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Cutthroat Craps - Part 321 January 2002
THE GOLDEN SHOOTER
Is Shooter B, the shooter who takes deliberate care with his rolls, really a Golden Shooter? Is he really capable of changing the nature of the game so that an astute bettor, such as yourself, can take advantage of his roll? From the above scenario, you could not state definitively one way or the other. In fact, some pundits would say that you could make a strong argument from the above information I have given you that you can not make any argument at all from the above information!
I think those pundits would be wrong.
Here is what the above information tells us:
1. Shooter A is definitely a random roller, not a rhythmic roller. If controlling the dice is possible (and, as stated, I believe it is), he couldn't possibly have any control over the dice at all. You bet on all the shooter A's of the world and craps can't possibly be anything more than its mathematical underpinnings -- which is to say, you will lose in the long run that percentage of your total action based on the types of bets you make. Period. Shooter A is a waste of your time. In addition to that, Shooter A's choice of alcoholic beverage is suspect and his jokes are bad. Why risk your money on him?
2. Shooter B has a chance to be a Golden Shooter as he seems to be very careful with his dice set, delivery and betting. As you watch Shooter B it is obvious that he thinks he has some effect on the dice or he would not take such deliberate care with his roll.
3. If both Shooter A and Shooter B have absolutely no control whatsoever over the dice, or if rhythmic rolling does not exist and Golden Shooters are merely a figment of my overactive imagination in unholy alliance with my wishful thinking, betting only on Shooter B and avoiding Shooter A is still a smart move! Why? Because you have cut your exposure to the house edge!
4. Shooter B is also very much aware that he is playing two distinct games against the casino when he rolls. He is playing the game of craps and all that that entails, but he is also playing the comp game. That's right. His deciding to Place his numbers before his come-out roll and leaving them off during the come-out roll indicates that he is aware the floorperson will record his maximum spread -- $170 + his Pass Line wager -- and not his spread when his Pass Line bet might bump down the Place bet. Bumping down the Place bet and taking Odds usually reduces the "comp" spread because most casinos do not give you credit for the Odds bet -- an important thing to consider. Another important thing to consider is that his bets are not working, not at risk, yet still earning him comp credit.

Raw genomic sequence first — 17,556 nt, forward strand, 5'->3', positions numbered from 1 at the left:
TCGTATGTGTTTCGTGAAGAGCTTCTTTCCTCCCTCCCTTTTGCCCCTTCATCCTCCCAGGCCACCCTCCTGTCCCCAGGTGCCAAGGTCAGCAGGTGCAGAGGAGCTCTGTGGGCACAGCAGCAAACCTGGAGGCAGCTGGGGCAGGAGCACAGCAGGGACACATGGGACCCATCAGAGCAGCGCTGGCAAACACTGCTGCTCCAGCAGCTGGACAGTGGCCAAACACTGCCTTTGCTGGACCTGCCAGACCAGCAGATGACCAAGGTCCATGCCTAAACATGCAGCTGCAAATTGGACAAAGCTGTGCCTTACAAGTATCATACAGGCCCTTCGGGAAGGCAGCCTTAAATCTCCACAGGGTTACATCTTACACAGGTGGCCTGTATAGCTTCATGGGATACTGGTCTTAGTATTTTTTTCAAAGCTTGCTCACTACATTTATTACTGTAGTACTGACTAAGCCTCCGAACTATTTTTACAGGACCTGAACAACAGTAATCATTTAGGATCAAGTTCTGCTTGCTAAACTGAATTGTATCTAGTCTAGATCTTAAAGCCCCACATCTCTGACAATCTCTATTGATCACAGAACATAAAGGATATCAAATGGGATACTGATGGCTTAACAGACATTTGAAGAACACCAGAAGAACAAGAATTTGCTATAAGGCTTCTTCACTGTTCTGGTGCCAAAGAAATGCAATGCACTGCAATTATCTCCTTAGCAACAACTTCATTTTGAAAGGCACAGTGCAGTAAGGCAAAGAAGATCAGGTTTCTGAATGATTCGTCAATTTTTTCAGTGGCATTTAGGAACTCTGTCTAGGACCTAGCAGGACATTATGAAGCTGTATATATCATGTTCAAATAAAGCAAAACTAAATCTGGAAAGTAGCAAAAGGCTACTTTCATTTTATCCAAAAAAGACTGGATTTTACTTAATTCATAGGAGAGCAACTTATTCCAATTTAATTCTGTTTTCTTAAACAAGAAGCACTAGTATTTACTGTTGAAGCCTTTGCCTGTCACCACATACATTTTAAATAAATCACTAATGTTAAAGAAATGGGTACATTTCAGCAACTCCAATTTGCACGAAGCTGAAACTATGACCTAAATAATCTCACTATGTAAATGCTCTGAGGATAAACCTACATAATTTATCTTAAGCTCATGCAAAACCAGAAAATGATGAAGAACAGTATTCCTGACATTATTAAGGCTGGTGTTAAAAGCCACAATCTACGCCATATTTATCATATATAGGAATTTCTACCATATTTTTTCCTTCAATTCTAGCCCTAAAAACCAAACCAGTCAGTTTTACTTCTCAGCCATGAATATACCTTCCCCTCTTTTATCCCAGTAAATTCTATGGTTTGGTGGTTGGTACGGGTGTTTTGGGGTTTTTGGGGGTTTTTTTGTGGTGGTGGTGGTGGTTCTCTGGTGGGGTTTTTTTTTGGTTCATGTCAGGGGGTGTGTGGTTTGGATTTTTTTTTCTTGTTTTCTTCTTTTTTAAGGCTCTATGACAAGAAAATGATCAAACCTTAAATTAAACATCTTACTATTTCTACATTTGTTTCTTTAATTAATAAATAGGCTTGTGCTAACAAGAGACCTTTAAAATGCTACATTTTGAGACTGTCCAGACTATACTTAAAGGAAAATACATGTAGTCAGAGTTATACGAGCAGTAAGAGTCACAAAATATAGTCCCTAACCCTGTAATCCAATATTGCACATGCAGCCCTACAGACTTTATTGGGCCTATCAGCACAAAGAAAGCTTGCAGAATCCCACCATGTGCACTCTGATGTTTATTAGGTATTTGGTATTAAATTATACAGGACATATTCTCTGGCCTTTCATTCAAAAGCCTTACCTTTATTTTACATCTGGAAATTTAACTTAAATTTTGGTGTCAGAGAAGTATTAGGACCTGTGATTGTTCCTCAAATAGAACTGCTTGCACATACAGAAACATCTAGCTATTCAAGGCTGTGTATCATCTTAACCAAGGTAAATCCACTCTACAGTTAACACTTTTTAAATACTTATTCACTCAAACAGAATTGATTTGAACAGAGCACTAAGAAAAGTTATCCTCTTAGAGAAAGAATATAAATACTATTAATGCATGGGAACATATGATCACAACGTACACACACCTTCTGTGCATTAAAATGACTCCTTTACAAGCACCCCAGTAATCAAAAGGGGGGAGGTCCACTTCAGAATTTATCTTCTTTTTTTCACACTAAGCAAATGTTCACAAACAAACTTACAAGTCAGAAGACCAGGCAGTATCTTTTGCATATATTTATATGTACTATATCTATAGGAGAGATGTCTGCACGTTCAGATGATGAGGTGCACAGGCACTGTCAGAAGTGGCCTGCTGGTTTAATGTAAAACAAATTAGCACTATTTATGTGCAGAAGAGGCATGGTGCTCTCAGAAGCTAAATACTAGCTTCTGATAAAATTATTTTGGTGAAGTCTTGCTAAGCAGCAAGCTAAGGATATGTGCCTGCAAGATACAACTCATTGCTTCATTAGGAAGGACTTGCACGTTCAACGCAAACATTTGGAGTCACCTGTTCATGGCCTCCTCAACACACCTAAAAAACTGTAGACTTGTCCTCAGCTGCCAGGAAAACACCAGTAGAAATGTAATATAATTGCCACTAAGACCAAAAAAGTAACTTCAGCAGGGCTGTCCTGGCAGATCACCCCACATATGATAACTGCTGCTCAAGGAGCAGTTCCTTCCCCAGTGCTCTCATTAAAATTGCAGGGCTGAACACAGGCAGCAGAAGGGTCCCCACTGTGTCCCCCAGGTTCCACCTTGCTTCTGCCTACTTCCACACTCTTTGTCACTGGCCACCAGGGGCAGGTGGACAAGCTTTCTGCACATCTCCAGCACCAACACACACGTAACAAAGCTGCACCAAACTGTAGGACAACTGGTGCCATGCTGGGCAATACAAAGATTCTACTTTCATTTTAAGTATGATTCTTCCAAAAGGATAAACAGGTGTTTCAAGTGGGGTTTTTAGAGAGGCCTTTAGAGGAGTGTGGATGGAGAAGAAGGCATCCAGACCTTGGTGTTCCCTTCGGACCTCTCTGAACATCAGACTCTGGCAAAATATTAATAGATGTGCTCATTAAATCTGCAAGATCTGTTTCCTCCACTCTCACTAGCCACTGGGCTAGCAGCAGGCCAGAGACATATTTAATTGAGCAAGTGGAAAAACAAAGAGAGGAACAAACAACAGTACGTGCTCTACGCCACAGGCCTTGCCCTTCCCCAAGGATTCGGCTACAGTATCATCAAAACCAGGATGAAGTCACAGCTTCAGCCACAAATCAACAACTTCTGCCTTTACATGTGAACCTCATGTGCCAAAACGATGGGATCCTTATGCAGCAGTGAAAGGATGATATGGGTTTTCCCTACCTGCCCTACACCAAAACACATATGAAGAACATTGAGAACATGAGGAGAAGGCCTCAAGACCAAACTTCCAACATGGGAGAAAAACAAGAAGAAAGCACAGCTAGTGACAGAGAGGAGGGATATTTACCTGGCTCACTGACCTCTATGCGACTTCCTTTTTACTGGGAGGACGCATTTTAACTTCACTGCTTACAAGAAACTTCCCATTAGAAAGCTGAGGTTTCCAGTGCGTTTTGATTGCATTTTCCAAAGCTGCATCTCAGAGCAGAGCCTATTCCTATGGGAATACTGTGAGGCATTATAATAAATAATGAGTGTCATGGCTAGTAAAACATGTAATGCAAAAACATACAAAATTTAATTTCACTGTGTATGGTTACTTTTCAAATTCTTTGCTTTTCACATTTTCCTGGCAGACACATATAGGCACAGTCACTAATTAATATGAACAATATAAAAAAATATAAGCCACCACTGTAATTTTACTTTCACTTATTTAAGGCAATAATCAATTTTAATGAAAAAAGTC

5. Therefore, you have nothing to lose and everything to gain by assuming that Shooter B is a Golden Shooter. If he isn't, so what? You have cut your exposure to the house edge so you are actually reducing your losses. That's a gain. But if he is a Golden Shooter, then you have a chance to play a positive-expectation craps game! And that could be a terrific gain indeed.
BETTING ON SHOOTER B
Since you really have nothing to lose and everything to gain by avoiding Shooter A and betting on Shooter B, the next question is how should we bet on him? Should we go the traditional Pass/Come with Odds, or should we figure some other method of betting?
I'd like to propose that in Shooter B's case above, we deviate from tradition and mimic his bets because those are the numbers he'll tend to hit! If he is indeed a rhythmic roller and our longed-for Golden Shooter, he will tend to hit certain dice combinations more often (slightly, moderately, or greatly more often as the case may be) and he'll tend to bet what has made him money in the past. It makes sense then to bet with him then. That would mean Placing the 6 and 8 and Buying the 4 (if you can afford it).
Would the casino have a significantly greater edge on you if you did mimic Shooter B? Not really. Placing the 6 and 8 comes in with a house edge of 1.52 percent, while buying the 4 for $50, and only paying the vig if you win, comes in at 1.28 percent. Essentially you are making a bet that has a combined house edge close to that of the Pass Line or Come when you don't take odds.
Of course, skillful, professional, rhythmic rollers such as Sharpshooter (I wrote about him in a Casino Player article) have different dice sets and deliveries for different parts of the game. For example, on the come-out where the 7 is a desirable number, you might see Sharpshooter use one set and delivery and, once the point is established, you will note he sets and delivers an entirely different way. You'll note that he does this every time it is his turn to roll -- come-out roll, one dice set and delivery; attempting to make the point or other numbers, a different dice set and delivery.
Still, most Golden Shooters will not be that accomplished and they will, sadly, not be found 50 percent of the time as in the example of Shooters A and B above. Indeed, you will probably discover that the overwhelming majority of players will be more like Shooter A than Shooter B and that even those players who do take care with their dice sets will often just fling the dice down the table once those sets are completed or, conversely, those who take great care with their shooting style will often not care how the dice are set before they shoot. Neither of these types is a Golden Shooter. They just have developed a bit of style in their shooting.
Next time: Cutthroat Comps
This article is provided by the Frank Scoblete Network. Melissa A. Kaplan is the network's managing editor. If you would like to use this article on your website, please contact Casino City Press, the exclusive web syndication outlet for the Frank Scoblete Network. To contact Frank, please e-mail him at firstname.lastname@example.org.
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